Paul is right, I think, about Libya. That is a case where the West overthrew a dictator that, while once a sponsor of terrorism, had been de-fanged, and what followed was much worse. The Libyan venture was a serious mistake by the Obama administration.

I don’t understand why Paul didn’t add Egypt to his catalog. In Egypt, Mubarak was not only a secular dictator, but one who was friendly to the U.S. We didn’t start the movement to overthrow Mubarak, the Egyptian Brotherhood did. But President Obama, to his everlasting shame, supported the Brotherhood and helped force Mubarak from power. True, terrorists have not taken over Egypt, but that is only because the Army has taken power–over the Obama administration’s objections–and suppressed the Brotherhood.

Rand Paul began his speech today by saying that “there is one theme that connects the dots in the Middle East.” He was wrong. The Middle East, and more broadly the Islamic world, are complex places. There are many causes of their dysfunction, but the most important one is the cultural heritage of Islam. The West has tried a variety of policies toward the Middle East, and none has been conspicuously successful. In that region, as elsewhere, different situations call for different remedies. The idea that there is only “one theme”–that terrorism is the result of chaos, which is the result of overthrowing otherwise-stable and benign secular dictators–is false.

The second major problem with Paul’s approach is the way he characterizes those who disagree with him. Listening to Paul, you would think that Washington is populated by 21st-century Strangeloves, eager to launch bombs on the slightest provocation:

The moss covered too-long-in-Washington crowd cannot help themselves. War, war, what we need is more, more war…
Amidst the interventionist’s disjointed and frankly incoherent rhetoric,
Amidst the gathering gloom that sees enemies behind every friend,
And friends behind every enemy,
The only consistent theme is war.

These barnacled enablers have never met a war they didn’t like.

They beat their chests in rhythmic ode to failed policies.

Their drums beat to policies that display their outrage but fail to find a cure. ..

To those who wish unlimited intervention and boots on the ground everywhere: Remember the smiling poses of politicians pontificating about so-called freedom fighters and “heroes” in Libya, in Syria, in Iraq …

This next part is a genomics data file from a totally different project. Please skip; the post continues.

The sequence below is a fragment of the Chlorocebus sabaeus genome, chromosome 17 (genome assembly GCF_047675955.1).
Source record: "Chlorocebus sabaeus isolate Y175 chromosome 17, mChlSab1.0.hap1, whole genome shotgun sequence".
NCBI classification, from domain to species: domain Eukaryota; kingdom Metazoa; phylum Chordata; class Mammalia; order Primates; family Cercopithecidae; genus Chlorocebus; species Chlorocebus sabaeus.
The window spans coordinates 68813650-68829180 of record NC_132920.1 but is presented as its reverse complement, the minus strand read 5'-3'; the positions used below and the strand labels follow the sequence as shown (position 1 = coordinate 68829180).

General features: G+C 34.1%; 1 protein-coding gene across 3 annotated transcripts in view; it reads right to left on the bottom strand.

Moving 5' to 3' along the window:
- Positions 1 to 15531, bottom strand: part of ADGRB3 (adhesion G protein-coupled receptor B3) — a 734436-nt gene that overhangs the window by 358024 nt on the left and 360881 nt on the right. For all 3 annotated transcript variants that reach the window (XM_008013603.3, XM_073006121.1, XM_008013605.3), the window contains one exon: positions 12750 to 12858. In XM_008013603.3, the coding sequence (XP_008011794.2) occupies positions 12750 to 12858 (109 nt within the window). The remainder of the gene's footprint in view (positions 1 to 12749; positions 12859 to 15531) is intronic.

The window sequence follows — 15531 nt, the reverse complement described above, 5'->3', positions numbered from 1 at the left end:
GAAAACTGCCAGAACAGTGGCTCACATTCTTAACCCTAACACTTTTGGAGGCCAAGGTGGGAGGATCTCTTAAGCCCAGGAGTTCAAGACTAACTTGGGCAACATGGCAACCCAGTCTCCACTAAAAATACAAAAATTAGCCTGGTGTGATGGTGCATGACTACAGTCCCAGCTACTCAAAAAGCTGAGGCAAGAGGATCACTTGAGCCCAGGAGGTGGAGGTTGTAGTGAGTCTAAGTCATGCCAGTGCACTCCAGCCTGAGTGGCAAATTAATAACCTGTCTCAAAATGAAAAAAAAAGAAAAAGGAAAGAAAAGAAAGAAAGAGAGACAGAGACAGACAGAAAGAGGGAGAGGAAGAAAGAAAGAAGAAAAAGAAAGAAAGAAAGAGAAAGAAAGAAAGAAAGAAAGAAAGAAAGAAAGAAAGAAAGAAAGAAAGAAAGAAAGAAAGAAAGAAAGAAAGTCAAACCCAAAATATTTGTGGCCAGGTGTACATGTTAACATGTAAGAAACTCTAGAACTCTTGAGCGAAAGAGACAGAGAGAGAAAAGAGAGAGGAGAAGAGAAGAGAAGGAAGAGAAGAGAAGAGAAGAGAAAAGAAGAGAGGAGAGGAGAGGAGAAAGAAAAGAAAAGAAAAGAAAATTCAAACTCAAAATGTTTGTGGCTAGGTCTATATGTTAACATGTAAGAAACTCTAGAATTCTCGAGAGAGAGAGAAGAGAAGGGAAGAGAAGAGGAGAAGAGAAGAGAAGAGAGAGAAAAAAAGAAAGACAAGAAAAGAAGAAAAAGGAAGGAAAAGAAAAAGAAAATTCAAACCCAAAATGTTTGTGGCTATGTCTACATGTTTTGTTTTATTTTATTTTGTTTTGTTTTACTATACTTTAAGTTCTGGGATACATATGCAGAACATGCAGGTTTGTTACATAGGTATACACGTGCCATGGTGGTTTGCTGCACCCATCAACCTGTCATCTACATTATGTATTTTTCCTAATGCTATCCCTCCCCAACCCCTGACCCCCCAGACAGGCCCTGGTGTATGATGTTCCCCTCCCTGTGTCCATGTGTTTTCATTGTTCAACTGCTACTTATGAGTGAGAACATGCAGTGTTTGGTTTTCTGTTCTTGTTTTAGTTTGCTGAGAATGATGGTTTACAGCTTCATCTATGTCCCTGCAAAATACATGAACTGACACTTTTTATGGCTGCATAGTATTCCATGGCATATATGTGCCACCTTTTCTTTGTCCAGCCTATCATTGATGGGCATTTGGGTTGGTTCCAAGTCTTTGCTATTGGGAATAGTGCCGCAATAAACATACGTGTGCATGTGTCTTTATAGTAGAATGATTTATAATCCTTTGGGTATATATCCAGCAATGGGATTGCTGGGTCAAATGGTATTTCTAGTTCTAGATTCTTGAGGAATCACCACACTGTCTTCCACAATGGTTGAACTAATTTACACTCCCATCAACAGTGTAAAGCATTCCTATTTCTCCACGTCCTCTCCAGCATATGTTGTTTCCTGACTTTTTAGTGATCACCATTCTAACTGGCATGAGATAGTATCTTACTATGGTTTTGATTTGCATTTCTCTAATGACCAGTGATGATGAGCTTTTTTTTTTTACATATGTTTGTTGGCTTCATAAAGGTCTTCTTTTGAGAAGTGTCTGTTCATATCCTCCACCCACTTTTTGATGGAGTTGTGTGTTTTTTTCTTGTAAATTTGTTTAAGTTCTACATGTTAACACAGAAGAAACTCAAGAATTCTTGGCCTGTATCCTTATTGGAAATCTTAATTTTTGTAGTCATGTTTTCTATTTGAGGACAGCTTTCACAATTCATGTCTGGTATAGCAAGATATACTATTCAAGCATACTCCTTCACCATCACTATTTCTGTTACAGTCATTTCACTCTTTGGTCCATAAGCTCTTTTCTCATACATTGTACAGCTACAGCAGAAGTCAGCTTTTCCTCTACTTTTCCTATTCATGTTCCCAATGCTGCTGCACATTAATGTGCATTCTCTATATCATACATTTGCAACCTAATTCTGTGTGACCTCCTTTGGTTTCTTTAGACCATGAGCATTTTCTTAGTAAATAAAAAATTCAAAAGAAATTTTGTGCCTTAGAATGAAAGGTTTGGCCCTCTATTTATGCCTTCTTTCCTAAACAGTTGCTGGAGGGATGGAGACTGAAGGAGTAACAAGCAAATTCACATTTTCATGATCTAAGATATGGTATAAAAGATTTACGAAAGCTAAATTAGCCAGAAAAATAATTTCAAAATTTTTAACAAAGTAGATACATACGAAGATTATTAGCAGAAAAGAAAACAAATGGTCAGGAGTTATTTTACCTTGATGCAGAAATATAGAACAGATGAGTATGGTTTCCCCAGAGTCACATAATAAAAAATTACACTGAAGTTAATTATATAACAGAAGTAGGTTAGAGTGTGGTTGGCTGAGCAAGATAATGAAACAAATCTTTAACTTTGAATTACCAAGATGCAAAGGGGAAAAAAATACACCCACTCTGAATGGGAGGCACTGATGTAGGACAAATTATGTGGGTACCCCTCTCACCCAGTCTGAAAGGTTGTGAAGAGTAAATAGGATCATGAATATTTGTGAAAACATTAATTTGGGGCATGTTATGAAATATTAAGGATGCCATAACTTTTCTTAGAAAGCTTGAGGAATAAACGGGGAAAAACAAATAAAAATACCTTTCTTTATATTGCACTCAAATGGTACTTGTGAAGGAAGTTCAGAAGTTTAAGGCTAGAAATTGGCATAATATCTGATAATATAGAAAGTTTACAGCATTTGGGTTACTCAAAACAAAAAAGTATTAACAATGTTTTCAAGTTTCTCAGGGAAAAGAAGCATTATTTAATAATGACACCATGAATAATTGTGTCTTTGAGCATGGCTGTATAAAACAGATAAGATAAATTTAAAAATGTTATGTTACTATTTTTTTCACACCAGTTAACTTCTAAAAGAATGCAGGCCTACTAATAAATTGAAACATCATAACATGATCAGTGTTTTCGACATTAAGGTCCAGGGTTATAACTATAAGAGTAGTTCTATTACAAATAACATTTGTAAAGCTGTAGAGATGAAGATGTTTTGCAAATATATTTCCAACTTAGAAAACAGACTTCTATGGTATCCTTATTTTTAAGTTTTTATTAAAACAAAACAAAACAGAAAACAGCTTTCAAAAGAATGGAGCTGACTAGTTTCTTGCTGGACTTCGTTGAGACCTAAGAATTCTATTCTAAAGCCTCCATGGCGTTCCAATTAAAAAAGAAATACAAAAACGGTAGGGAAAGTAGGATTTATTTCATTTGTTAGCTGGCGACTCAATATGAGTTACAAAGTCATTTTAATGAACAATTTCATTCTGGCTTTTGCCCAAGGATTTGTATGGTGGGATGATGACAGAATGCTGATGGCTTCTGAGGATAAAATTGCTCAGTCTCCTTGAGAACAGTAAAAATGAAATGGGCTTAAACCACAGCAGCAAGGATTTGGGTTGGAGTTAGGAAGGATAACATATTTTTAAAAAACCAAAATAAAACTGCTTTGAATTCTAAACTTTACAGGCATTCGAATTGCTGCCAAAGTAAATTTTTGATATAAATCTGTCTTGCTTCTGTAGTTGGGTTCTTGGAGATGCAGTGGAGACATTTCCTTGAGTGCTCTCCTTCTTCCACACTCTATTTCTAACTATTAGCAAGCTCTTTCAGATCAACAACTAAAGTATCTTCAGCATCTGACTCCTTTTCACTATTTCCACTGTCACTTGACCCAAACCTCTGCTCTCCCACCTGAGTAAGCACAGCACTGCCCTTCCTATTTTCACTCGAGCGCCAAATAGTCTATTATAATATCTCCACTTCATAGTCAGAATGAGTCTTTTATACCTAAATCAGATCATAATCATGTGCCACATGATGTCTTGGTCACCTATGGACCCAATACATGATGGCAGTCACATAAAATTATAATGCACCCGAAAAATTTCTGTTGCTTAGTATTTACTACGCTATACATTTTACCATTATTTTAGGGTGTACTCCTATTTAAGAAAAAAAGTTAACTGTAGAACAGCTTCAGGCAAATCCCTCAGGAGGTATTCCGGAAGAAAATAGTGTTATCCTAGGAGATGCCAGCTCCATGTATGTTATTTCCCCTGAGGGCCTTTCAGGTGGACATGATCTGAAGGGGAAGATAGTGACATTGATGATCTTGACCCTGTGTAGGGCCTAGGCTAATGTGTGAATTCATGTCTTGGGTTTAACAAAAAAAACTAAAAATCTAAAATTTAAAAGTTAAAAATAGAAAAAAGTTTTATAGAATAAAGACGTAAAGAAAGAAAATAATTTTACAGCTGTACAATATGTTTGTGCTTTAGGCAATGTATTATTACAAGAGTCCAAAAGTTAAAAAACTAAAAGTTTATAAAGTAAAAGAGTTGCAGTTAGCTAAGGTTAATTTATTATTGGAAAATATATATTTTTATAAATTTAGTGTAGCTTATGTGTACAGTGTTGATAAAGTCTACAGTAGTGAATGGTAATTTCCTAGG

When will we quit listening to the advocates of perpetual war?

When does a track record of being consistently wrong stop you from being a so-called expert when the next crisis arises?

We should remember that they were wrong, that there were no WMD’s, that Hussein, Khaddifi, and Assad were no threat to us. …

We should remember that those who believe that war is the answer for every problem, were wrong.

We should remember that war against Hussein, that war against Khaddafi, that war against Assad led to chaos.

This is completely over the top. No one wants “perpetual war,” no one wants “boots on the ground everywhere,” no one believes that “war is the answer for every problem.” To the extent he is talking about members of his own party, Paul is choosing a peculiar path to the presidential nomination.

Much of what Rand Paul said today was sensible. It is certainly true, as he argued, that arming supposedly moderate Syrian rebels is at best fraught with difficulty and uncertainty. Arms that we send to Syria may well end up in enemy hands, and our efforts could make the situation there even worse. Paul’s opposition to the administration’s plan may turn out to be well-founded. As I wrote earlier today, I don’t think the administration has a serious plan to succeed in Syria or elsewhere in the region, but is only interested in pretending to deal with ISIS until November.

But Paul could have made those points without asserting his overarching claim that the “prime source” of Middle Eastern turmoil and terrorism is America’s actions. That comes perilously close to the “blame America first” philosophy of the Democrats in the 1970s. Likewise, he could have made his more cogent arguments just as well–and gotten a better hearing from his fellow Senate Republicans–if he had stuck to the topic immediately at hand, Syria. Rand Paul needs to decide whether he wants to be the leader of one of America’s two great political parties, or of a bunch of fringe college students.